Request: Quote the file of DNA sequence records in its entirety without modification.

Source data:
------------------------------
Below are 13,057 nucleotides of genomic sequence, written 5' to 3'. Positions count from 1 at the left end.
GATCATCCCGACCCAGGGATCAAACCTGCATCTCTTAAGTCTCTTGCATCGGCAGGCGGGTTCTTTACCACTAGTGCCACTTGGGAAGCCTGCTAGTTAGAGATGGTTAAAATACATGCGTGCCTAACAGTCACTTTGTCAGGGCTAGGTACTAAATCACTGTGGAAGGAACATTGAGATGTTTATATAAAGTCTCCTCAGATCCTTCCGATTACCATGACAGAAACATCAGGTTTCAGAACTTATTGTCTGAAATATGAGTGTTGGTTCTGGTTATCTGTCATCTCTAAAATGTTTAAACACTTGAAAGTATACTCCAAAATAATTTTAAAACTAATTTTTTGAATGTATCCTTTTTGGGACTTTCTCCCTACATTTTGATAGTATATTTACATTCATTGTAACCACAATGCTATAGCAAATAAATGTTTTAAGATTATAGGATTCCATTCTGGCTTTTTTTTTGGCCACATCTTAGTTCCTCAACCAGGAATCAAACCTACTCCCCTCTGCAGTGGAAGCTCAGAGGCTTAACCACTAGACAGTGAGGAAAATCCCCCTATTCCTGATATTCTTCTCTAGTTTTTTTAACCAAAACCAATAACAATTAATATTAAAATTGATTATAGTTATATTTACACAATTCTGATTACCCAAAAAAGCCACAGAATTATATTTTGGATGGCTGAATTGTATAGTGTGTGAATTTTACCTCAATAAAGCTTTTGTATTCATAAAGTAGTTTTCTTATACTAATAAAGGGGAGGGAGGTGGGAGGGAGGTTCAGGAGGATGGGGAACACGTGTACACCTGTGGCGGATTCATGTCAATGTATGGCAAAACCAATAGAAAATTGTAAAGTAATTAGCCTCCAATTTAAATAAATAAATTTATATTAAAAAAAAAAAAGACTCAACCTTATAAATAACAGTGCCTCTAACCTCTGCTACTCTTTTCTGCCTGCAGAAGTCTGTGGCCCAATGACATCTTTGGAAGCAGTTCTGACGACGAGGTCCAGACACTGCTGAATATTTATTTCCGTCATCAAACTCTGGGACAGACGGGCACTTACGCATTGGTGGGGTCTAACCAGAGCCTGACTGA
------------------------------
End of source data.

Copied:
Below are 13,057 nucleotides of genomic sequence, written 5' to 3'. Positions count from 1 at the left end.
GATCATCCCGACCCAGGGATCAAACCTGCATCTCTTAAGTCTCTTGCATCGGCAGGCGGGTTCTTTACCACTAGTGCCACTTGGGAAGCCTGCTAGTTAGAGATGGTTAAAATACATGCGTGCCTAACAGTCACTTTGTCAGGGCTAGGTACTAAATCACTGTGGAAGGAACATTGAGATGTTTATATAAAGTCTCCTCAGATCCTTCCGATTACCATGACAGAAACATCAGGTTTCAGAACTTATTGTCTGAAATATGAGTGTTGGTTCTGGTTATCTGTCATCTCTAAAATGTTTAAACACTTGAAAGTATACTCCAAAATAATTTTAAAACTAATTTTTTGAATGTATCCTTTTTGGGACTTTCTCCCTACATTTTGATAGTATATTTACATTCATTGTAACCACAATGCTATAGCAAATAAATGTTTTAAGATTATAGGATTCCATTCTGGCTTTTTTTTTGGCCACATCTTAGTTCCTCAACCAGGAATCAAACCTACTCCCCTCTGCAGTGGAAGCTCAGAGGCTTAACCACTAGACAGTGAGGAAAATCCCCCTATTCCTGATATTCTTCTCTAGTTTTTTTAACCAAAACCAATAACAATTAATATTAAAATTGATTATAGTTATATTTACACAATTCTGATTACCCAAAAAAGCCACAGAATTATATTTTGGATGGCTGAATTGTATAGTGTGTGAATTTTACCTCAATAAAGCTTTTGTATTCATAAAGTAGTTTTCTTATACTAATAAAGGGGAGGGAGGTGGGAGGGAGGTTCAGGAGGATGGGGAACACGTGTACACCTGTGGCGGATTCATGTCAATGTATGGCAAAACCAATAGAAAATTGTAAAGTAATTAGCCTCCAATTTAAATAAATAAATTTATATTAAAAAAAAAAAAGACTCAACCTTATAAATAACAGTGCCTCTAACCTCTGCTACTCTTTTCTGCCTGCAGAAGTCTGTGGCCCAATGACATCTTTGGAAGCAGTTCTGACGACGAGGTCCAGACACTGCTGAATATTTATTTCCGTCATCAAACTCTGGGACAGACGGGCACTTACGCATTGGTGGGGTCTAACCAGAGCCTGACTGA